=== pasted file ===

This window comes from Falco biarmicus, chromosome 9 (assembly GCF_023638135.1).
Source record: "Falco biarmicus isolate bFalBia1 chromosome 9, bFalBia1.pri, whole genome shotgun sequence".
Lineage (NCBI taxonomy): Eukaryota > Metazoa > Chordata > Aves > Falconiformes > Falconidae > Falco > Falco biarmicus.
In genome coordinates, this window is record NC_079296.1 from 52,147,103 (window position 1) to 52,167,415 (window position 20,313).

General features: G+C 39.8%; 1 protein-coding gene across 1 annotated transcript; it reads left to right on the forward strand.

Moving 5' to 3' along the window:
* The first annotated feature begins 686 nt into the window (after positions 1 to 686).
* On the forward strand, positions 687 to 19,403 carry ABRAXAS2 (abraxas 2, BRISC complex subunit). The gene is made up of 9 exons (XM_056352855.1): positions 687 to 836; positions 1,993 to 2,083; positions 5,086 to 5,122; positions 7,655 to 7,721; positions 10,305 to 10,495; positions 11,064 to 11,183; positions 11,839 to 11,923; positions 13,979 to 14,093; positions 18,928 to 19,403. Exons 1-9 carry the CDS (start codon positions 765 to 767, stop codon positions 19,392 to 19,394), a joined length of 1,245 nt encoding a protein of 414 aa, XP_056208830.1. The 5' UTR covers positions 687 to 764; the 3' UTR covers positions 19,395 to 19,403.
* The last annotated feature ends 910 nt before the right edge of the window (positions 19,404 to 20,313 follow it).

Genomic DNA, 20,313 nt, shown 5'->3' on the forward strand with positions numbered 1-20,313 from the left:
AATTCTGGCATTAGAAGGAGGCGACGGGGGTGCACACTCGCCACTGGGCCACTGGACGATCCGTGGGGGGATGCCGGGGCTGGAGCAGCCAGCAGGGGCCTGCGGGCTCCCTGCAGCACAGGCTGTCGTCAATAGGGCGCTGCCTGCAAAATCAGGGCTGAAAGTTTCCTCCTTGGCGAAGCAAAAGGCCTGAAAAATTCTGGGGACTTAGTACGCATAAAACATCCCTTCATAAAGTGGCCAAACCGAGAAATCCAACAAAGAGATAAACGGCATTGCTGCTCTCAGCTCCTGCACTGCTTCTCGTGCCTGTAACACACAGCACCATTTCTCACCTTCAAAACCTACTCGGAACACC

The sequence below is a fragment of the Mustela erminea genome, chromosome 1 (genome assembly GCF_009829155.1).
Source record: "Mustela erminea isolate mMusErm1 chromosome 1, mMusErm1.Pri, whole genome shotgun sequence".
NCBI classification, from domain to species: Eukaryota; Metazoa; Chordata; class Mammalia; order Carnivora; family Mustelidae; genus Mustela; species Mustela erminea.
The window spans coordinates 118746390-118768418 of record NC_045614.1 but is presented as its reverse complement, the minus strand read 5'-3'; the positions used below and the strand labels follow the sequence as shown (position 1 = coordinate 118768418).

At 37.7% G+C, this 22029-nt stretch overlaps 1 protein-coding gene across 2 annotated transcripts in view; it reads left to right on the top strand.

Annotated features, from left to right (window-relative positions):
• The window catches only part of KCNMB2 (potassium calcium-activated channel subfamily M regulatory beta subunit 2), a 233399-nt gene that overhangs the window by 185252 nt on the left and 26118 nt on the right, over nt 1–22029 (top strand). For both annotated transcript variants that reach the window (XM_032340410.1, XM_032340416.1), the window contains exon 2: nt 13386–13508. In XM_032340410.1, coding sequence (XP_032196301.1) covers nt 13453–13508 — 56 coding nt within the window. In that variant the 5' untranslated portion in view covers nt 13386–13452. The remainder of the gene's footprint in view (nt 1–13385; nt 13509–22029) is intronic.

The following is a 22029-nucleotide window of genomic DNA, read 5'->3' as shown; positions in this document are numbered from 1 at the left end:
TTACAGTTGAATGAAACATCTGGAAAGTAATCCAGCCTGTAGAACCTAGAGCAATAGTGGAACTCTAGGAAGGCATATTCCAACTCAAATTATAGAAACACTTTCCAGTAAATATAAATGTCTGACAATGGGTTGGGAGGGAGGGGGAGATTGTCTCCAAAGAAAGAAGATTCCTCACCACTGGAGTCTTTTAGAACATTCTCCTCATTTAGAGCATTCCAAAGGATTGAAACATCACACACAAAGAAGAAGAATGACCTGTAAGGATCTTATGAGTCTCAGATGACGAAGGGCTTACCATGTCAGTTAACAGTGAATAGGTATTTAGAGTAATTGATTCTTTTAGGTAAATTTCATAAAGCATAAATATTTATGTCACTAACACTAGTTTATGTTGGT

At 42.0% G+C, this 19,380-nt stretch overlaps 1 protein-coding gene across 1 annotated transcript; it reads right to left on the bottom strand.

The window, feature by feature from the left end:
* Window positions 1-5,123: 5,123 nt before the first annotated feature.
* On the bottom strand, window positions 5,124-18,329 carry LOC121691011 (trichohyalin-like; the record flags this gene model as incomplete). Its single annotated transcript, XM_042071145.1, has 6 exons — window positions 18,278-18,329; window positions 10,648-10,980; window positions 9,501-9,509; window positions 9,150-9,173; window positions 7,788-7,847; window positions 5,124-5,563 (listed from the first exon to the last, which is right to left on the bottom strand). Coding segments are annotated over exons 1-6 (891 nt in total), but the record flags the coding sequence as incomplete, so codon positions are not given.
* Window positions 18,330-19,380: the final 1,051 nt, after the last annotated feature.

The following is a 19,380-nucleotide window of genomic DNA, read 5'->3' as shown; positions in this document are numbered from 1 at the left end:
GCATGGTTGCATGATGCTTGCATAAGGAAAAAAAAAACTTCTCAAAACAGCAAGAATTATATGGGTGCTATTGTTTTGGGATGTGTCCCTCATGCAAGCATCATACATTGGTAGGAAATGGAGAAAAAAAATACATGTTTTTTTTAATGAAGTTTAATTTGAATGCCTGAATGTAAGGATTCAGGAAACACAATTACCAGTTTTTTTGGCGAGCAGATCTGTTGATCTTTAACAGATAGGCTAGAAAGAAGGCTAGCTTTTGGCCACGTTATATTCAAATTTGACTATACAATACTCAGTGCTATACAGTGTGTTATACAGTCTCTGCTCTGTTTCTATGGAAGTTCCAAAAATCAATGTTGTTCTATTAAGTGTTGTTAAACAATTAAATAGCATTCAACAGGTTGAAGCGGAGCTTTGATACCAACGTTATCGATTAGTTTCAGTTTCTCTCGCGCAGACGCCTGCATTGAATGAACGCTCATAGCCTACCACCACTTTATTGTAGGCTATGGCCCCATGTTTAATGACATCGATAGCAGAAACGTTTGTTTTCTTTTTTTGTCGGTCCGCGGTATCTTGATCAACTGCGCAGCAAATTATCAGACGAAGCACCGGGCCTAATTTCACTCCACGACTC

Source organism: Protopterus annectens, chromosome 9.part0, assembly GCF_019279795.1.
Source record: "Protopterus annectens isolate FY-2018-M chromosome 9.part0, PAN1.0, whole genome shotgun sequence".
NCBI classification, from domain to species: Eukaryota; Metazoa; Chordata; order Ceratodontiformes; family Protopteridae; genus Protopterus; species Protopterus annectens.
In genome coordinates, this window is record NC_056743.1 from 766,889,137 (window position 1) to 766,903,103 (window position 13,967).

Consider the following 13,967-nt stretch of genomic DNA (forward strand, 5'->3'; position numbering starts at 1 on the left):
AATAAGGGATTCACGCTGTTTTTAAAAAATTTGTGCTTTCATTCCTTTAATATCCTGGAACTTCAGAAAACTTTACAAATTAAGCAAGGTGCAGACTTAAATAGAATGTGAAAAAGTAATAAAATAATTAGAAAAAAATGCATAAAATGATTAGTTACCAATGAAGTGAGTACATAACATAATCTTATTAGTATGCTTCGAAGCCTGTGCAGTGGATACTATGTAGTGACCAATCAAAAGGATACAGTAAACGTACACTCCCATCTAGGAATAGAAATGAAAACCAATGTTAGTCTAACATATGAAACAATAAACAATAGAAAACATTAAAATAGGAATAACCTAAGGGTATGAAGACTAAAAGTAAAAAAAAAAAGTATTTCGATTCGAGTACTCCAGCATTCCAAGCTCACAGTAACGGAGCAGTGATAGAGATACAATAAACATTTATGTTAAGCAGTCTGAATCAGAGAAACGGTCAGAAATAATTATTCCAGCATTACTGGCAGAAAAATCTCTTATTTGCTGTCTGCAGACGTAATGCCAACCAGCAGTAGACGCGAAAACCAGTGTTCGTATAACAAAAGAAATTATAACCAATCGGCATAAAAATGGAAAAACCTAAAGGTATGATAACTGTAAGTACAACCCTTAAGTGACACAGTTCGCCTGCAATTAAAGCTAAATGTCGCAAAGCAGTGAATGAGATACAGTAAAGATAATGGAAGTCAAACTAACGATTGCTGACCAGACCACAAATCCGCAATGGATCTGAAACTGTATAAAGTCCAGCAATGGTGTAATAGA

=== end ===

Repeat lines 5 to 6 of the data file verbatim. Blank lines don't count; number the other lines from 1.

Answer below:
General features: G+C 39.8%; 1 protein-coding gene across 1 annotated transcript; it reads left to right on the forward strand.

Moving 5' to 3' along the window: